They had come to the hole in the fence that surrounded the hulking superstructure of the skeletal tower. He lifted the fence up for her. She stopped and looked at him again like she was seeing him for the first time. She looked uneasy. A sudden qualm had struck her as she realized she knew nothing about this person she was walking with. She wasn't even quite certain where they were anymore, or if she could find her way back.

"Who are you?" she said timorously.

"Who are you ?" he replied.

His reply was spontaneous. He almost flinched after saying it-- and as the story he was planning to tell her came to his lips she said "I don't know."

"You want to know who I am, when you don't even know who you are yourself?" he said. Enough had been said. She had been confused by the interchange and would probably obey any command uttered in an authoritative enough voice. "Come on," he said, gesturing to the gap under the fence. She went under without asking any more questions although her expression had sobered to a quizzical frown. She needed to be cheered. If he made her laugh she would forget her mistrust. Gordy stopped at a half filled bag of concrete with a huge tear that had been snowed on and was half solid. "Look!" he said, grinning like a circus clown, "A volacano! Or a cabbage patch kid!" He kicked his foot through the half-solid stuff: "The Grand Canyon!" While Beth was doubled over in laughter, he pulled the lever for the elevator.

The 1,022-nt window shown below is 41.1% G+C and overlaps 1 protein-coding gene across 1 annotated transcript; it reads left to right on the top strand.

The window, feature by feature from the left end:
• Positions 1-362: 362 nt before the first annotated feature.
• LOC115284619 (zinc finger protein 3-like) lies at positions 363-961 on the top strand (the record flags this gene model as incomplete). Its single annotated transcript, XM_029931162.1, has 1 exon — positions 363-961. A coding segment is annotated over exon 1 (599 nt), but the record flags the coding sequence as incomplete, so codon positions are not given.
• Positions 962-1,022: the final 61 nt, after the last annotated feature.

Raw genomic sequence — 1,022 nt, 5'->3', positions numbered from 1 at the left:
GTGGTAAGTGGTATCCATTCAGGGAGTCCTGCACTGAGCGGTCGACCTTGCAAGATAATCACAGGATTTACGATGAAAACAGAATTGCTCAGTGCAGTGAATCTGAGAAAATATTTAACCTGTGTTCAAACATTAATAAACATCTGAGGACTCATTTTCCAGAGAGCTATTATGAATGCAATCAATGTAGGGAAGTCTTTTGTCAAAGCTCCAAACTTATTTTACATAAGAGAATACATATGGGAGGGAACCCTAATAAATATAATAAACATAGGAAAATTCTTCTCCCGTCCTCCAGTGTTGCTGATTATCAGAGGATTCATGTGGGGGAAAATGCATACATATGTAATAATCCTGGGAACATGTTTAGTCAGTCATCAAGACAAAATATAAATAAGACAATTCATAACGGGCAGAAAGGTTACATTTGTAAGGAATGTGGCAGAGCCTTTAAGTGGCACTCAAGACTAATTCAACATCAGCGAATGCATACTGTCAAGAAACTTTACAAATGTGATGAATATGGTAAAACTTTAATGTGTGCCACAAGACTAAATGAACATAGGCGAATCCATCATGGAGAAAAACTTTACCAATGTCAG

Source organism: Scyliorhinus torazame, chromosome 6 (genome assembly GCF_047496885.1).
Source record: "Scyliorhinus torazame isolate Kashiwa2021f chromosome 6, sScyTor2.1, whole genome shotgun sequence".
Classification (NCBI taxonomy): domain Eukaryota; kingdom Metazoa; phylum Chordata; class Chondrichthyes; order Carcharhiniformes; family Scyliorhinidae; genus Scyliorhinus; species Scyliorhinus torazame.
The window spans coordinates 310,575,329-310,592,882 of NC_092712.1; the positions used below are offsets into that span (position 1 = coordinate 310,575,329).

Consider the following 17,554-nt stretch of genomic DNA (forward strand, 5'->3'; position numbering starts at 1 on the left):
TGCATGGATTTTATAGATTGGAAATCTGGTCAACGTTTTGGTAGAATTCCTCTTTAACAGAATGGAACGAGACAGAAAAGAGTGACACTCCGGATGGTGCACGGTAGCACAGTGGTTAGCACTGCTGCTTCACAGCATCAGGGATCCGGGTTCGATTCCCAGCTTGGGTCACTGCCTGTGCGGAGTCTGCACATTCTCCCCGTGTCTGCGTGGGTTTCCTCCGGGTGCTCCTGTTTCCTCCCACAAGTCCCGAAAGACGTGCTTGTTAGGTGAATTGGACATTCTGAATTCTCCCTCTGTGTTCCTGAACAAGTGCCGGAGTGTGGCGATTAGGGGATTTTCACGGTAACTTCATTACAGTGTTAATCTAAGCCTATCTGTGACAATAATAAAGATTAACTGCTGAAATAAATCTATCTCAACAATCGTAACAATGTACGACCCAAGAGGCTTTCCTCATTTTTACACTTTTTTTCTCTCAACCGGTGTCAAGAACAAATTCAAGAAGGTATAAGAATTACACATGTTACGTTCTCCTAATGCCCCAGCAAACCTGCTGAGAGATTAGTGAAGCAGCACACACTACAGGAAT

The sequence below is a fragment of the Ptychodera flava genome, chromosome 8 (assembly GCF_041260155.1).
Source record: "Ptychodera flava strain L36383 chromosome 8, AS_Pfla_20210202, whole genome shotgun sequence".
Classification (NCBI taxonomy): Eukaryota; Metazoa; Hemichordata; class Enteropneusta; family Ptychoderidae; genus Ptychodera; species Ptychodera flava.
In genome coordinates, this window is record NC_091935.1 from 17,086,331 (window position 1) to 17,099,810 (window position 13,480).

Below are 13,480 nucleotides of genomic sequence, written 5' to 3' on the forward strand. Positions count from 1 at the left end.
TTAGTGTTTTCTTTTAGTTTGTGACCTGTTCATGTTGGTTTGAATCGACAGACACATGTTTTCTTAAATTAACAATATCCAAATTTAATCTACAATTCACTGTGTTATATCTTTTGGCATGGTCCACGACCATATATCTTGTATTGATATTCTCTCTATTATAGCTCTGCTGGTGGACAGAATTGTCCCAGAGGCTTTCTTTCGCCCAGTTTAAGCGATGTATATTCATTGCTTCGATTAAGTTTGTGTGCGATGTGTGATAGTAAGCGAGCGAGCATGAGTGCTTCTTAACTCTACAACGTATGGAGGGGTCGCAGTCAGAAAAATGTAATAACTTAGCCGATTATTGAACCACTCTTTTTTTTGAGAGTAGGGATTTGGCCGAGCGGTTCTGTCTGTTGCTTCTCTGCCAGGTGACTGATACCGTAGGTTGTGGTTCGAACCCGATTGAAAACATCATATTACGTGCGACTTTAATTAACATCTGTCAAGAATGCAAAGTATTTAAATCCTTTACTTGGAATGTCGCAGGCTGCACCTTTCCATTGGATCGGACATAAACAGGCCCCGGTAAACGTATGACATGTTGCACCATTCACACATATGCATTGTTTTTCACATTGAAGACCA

When he turned around, she was writing in the concrete like a little child. The concrete had become solid stone, and her finger had attained ultimate strength. Meanwhile, an iron post holding up the fence dripped to the ground, slithered snakelike up to her, kissed her on the face, and tried to whisper in her ear. She pushed it away; it was spoiling her concentration.

The lift arrived and Gordy coaxed her onto it. He had planned the line that would make a ride on the open lift seem attractive. "Do you want to see the top of the world?"

"Gorgy... oops-- I meant Gordy," she whined, snuggling up to him-- "I though you were going to take me to your apartment..."

Gordy wanted to do it then and there, and his hands shook with the effort it took to curb his impulse. He was almost frightened at his inability to control himself.